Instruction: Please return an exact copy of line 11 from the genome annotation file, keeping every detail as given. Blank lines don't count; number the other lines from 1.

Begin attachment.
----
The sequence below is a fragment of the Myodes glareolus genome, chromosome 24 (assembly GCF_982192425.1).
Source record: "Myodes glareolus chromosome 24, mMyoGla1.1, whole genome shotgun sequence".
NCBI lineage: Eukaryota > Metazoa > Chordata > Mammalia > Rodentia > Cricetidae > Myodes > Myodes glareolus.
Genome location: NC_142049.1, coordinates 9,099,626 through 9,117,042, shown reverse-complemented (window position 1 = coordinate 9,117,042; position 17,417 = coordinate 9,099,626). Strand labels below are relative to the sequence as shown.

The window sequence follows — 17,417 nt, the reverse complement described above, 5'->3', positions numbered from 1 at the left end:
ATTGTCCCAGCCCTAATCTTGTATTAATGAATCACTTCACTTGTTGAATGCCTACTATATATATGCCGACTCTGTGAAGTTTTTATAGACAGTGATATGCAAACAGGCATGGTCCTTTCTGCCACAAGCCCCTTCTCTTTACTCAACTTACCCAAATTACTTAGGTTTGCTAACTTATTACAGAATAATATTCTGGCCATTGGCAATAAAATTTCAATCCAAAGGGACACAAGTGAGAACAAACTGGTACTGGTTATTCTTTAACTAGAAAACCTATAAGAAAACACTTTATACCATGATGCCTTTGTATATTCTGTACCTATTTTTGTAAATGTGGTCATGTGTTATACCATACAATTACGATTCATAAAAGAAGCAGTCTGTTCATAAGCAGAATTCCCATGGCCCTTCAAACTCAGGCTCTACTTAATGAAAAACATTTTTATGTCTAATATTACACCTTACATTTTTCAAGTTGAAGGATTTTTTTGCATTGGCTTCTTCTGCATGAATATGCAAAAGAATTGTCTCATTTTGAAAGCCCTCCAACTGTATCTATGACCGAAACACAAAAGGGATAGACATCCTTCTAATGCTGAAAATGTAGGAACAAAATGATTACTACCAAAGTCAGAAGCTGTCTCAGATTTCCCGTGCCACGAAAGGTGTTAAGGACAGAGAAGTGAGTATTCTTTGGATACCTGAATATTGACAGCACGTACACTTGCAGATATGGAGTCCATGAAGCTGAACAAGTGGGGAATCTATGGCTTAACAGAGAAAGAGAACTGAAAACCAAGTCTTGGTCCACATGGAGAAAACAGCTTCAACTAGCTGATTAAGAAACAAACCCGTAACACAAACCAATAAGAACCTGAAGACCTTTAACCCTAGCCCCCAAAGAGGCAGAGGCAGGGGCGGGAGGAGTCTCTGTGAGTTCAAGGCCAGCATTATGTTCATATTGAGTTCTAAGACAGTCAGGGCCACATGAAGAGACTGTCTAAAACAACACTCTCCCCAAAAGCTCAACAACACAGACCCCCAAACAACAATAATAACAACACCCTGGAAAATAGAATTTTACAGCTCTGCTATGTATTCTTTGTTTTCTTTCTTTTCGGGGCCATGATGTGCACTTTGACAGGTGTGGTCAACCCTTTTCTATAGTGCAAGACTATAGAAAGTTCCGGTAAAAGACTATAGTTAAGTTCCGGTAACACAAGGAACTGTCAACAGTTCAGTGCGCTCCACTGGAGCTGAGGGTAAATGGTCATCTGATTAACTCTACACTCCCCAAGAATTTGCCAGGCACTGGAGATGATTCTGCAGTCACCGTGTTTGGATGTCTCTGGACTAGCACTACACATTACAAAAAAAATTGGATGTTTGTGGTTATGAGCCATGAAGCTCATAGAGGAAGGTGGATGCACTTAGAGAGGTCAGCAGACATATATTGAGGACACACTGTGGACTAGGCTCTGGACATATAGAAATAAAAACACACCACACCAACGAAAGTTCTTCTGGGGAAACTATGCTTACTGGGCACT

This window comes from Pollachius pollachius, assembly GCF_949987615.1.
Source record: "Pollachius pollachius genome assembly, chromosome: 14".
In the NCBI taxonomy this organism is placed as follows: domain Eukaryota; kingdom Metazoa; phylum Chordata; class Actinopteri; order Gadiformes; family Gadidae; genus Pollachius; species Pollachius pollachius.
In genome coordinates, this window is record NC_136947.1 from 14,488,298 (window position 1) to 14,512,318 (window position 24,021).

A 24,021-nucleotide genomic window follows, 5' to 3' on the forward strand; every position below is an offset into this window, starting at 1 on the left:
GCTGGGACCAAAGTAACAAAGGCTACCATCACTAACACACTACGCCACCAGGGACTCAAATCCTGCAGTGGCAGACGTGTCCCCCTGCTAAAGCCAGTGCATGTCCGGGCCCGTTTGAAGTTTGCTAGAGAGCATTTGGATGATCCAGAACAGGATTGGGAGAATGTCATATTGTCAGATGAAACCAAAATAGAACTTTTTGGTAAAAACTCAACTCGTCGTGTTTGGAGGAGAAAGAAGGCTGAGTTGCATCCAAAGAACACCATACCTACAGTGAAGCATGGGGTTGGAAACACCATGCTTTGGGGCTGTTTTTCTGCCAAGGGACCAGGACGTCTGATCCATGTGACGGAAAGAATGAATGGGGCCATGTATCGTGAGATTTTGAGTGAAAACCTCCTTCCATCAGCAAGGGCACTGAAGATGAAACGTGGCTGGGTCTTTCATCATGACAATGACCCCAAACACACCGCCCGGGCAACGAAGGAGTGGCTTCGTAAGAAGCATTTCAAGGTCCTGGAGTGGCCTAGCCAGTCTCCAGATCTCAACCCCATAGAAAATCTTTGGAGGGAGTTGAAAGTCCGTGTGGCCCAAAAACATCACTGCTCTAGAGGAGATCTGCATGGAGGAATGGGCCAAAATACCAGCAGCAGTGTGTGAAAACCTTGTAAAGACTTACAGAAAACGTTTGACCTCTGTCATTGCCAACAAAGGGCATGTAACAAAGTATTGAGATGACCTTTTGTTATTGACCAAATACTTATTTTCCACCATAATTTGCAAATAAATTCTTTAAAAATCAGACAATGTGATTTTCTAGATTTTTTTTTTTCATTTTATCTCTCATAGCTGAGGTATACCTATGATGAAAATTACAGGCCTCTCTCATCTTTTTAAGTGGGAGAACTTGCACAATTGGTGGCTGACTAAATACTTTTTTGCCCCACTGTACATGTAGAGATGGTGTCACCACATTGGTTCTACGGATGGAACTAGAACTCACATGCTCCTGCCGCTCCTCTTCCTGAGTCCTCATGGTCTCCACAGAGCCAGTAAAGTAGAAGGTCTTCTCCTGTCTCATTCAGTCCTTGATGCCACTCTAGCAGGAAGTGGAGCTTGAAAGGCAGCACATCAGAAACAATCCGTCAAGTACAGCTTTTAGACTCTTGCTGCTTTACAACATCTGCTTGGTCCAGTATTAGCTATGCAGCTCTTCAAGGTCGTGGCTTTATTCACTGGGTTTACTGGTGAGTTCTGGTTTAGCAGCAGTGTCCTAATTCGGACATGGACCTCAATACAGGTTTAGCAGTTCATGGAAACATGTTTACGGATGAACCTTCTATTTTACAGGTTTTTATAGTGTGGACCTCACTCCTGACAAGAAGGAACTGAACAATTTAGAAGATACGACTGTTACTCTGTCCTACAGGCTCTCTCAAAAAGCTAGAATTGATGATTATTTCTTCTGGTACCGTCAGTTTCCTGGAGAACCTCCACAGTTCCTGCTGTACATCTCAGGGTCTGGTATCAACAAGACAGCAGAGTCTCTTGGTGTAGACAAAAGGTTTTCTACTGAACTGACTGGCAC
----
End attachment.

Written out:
A 24,021-nucleotide genomic window follows, 5' to 3' on the forward strand; every position below is an offset into this window, starting at 1 on the left: